£1bn to help pupils catch up after lockdown

The government is to give an extra £650 million to schools in England to help pupils catch up on teaching missed since March, as part of a £1 billion package.

Education Secretary Gavin Williamson will also a separate £350 million in subsidies for a one-year national tutoring programme to help the most disadvantaged children in their education by offering low-cost tuition for schools to purchase.

The subsidised tutoring being offered through the new programme from September is likely to cost state schools £12 an hour in the scheme’s first year, compared with the £50 an hour usually charged by the private providers involved.

The national tutoring programme (NTP) is to put out an 'open call' for organisations that want to enrol and receive funding, allowing state primary and secondary schools to receive 'heavily subsidised tutoring' from the programme’s approved list of partners.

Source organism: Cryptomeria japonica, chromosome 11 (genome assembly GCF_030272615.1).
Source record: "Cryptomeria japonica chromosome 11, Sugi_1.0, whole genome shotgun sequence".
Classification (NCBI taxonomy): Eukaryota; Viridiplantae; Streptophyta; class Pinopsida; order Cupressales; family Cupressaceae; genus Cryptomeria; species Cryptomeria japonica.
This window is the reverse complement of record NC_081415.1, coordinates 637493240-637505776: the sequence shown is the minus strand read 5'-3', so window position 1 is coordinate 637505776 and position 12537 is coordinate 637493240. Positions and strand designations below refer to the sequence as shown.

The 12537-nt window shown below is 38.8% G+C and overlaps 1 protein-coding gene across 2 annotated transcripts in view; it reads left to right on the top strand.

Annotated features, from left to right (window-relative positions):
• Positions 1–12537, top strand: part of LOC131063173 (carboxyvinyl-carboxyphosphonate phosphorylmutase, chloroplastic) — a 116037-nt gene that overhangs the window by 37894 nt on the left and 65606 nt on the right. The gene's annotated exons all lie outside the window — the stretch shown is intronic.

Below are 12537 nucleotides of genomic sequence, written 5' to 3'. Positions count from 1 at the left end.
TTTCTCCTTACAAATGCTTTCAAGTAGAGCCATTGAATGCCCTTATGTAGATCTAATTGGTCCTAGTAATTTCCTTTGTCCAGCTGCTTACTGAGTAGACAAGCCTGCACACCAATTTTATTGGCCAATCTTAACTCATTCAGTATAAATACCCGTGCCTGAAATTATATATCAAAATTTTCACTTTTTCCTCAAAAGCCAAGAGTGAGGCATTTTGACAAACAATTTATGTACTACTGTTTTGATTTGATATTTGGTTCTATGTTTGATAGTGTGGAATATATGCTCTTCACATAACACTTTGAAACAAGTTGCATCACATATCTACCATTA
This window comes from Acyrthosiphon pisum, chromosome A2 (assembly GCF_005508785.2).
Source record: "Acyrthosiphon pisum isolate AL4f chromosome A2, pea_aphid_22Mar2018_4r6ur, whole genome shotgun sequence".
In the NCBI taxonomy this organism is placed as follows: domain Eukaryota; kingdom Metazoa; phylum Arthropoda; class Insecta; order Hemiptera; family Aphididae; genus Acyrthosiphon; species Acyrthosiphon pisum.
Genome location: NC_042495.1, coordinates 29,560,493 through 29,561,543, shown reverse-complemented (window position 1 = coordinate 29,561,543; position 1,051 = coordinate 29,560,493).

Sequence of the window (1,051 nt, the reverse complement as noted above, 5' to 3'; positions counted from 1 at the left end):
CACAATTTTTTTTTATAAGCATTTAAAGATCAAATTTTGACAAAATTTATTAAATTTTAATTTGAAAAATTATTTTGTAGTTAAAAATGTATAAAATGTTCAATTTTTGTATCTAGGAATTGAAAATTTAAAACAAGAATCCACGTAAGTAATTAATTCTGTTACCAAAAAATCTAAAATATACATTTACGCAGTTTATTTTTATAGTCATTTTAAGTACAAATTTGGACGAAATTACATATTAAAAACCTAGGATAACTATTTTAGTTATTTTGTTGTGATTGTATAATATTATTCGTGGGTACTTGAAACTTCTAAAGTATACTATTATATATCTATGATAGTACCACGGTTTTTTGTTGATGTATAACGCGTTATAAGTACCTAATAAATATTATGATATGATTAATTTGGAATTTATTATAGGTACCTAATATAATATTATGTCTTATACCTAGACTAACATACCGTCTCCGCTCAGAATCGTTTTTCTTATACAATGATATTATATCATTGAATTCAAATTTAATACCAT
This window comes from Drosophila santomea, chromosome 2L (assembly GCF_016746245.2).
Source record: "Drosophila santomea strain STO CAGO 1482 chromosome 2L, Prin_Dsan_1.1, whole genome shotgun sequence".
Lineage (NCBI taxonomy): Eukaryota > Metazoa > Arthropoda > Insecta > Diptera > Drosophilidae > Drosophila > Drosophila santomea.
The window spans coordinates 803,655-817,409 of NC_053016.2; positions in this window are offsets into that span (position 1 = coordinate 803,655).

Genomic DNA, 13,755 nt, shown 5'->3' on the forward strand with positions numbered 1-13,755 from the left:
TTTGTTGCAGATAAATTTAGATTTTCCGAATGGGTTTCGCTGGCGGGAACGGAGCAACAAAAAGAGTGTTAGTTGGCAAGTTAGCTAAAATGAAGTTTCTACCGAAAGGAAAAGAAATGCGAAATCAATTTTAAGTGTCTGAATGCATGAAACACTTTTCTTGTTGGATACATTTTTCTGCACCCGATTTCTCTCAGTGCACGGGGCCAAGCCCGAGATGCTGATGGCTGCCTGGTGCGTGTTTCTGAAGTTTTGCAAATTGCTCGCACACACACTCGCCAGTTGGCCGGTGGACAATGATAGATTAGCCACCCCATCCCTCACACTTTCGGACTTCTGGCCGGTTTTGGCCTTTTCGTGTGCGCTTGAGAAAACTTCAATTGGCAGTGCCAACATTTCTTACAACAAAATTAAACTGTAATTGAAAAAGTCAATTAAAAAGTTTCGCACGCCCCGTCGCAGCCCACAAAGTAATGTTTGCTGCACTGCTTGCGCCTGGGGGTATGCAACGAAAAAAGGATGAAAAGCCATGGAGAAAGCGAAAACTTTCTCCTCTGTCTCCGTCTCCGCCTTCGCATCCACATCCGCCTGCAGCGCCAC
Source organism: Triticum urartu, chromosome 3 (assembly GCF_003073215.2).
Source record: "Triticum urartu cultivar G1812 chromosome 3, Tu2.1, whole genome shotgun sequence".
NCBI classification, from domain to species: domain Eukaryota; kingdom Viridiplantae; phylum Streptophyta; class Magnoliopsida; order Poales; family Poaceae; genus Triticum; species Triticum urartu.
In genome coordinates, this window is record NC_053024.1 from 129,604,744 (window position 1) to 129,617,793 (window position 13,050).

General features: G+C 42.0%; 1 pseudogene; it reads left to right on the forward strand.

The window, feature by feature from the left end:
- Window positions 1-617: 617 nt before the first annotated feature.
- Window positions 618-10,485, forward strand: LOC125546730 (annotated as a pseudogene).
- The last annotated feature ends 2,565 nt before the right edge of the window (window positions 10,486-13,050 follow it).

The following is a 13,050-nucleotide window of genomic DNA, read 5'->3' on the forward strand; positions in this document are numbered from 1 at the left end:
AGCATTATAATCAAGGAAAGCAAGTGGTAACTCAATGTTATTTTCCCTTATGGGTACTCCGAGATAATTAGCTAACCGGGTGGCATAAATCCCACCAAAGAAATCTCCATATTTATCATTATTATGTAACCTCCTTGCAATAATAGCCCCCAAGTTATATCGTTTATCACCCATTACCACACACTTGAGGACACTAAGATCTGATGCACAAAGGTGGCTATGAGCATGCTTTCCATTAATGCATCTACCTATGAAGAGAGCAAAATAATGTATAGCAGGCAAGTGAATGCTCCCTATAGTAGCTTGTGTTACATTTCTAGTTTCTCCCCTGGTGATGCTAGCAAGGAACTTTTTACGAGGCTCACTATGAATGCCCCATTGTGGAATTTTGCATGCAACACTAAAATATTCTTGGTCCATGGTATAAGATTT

School leaders have said that the final details of the funding to be spent in the 2020-21 academic year would determine how they could use the extra resources, but many have so far expressed enthusiasm if schools are given latitude on how to best spend the money.

Williamson said: "This package will make sure that every young person, no matter their age or where they live, gets the education, opportunities and outcomes they deserve, by spending it on measures proven to be effective, particularly for those who are most disadvantaged. The plan will be delivered throughout the next academic year, bringing long-term reform to the educational sector that will protect a generation of children from the effects of this pandemic.”

Geoff Barton, general secretary of the Association of School and College Leaders, said: “We are very pleased to see that leaders will be able to decide how this money is spent on evidence-based interventions, as they know their pupils the best, and are experts in identifying learning gaps. It remains frustrating that we haven’t had the opportunity to discuss any of this with the government before this announcement and that we once again find ourselves having to guess the detail. We really do need a much more collaborative approach so that the government and profession can together work on developing a really effective, joined-up national plan."